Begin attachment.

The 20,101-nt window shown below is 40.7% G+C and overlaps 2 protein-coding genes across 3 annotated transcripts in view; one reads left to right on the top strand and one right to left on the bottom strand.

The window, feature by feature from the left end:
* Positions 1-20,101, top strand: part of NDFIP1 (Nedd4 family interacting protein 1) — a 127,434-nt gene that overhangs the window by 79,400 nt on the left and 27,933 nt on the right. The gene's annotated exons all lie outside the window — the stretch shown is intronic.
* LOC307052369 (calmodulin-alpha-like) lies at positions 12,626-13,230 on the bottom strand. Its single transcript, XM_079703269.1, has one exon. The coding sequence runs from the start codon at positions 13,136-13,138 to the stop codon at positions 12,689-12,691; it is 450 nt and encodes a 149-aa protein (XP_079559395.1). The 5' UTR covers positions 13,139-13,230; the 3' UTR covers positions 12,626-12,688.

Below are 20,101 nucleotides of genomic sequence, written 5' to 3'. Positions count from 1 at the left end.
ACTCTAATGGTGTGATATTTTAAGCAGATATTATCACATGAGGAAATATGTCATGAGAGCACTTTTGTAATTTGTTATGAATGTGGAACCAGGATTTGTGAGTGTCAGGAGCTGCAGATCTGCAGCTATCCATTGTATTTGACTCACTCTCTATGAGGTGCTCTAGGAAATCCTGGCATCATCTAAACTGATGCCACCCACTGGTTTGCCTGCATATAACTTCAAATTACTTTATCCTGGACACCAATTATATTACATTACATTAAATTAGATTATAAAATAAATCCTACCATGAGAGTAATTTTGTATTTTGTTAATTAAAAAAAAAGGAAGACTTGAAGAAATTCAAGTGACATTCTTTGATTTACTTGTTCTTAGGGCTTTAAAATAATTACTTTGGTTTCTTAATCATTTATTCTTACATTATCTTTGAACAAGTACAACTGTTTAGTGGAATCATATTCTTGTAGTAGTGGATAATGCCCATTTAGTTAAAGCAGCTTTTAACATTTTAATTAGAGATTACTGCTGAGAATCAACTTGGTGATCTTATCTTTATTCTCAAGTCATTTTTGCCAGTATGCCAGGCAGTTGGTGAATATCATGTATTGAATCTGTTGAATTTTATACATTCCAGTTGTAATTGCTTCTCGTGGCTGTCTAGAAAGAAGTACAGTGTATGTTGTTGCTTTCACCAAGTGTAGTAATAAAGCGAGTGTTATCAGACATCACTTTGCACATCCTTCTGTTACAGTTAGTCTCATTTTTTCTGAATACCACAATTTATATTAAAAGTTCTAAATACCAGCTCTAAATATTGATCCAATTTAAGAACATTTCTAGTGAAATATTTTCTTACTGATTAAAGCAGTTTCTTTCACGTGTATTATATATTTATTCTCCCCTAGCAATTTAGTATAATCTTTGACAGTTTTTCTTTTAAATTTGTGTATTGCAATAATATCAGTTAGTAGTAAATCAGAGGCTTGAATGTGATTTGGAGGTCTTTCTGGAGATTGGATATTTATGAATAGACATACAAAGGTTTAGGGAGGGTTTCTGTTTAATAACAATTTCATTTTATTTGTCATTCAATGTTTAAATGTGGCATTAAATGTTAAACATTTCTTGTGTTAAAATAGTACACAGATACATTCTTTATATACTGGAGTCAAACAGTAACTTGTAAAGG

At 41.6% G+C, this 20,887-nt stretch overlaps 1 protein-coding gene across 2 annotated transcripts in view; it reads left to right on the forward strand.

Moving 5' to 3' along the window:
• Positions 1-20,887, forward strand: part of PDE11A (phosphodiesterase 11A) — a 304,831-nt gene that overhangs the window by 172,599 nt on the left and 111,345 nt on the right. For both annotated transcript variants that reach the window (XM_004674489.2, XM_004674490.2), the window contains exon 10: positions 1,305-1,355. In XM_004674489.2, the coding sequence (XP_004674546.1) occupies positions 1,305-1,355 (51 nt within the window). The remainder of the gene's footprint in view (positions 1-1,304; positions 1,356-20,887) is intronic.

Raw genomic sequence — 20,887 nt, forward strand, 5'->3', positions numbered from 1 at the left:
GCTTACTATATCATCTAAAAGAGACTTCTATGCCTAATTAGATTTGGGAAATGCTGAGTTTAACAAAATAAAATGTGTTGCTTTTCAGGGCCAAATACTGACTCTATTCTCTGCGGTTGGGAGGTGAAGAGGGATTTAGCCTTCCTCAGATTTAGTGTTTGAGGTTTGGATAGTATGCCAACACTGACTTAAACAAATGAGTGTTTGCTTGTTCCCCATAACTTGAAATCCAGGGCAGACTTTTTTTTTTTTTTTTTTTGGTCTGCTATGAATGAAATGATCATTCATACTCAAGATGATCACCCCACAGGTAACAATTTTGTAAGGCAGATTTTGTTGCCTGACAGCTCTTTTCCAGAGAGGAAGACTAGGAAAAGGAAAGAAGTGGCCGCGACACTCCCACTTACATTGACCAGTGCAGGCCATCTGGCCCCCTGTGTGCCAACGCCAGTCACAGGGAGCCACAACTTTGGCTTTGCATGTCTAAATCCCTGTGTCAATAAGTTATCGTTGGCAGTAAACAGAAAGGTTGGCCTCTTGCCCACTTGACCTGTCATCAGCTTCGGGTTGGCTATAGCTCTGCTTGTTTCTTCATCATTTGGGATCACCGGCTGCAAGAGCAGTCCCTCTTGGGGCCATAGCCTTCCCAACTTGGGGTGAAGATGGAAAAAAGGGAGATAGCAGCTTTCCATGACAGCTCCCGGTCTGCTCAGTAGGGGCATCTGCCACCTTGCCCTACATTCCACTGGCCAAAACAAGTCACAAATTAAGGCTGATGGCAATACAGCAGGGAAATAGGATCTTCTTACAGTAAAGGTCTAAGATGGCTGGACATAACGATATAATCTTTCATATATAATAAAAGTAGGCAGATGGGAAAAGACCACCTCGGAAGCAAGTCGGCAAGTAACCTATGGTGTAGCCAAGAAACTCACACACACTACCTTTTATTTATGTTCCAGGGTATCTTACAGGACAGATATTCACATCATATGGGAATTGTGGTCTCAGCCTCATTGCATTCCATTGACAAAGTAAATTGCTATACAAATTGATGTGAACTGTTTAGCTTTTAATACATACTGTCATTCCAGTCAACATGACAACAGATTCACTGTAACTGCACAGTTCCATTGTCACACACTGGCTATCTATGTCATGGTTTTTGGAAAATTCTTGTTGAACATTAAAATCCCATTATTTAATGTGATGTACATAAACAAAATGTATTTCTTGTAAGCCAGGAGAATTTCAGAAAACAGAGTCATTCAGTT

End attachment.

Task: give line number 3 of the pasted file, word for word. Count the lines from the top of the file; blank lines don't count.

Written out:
* Positions 1-20,101, top strand: part of NDFIP1 (Nedd4 family interacting protein 1) — a 127,434-nt gene that overhangs the window by 79,400 nt on the left and 27,933 nt on the right. The gene's annotated exons all lie outside the window — the stretch shown is intronic.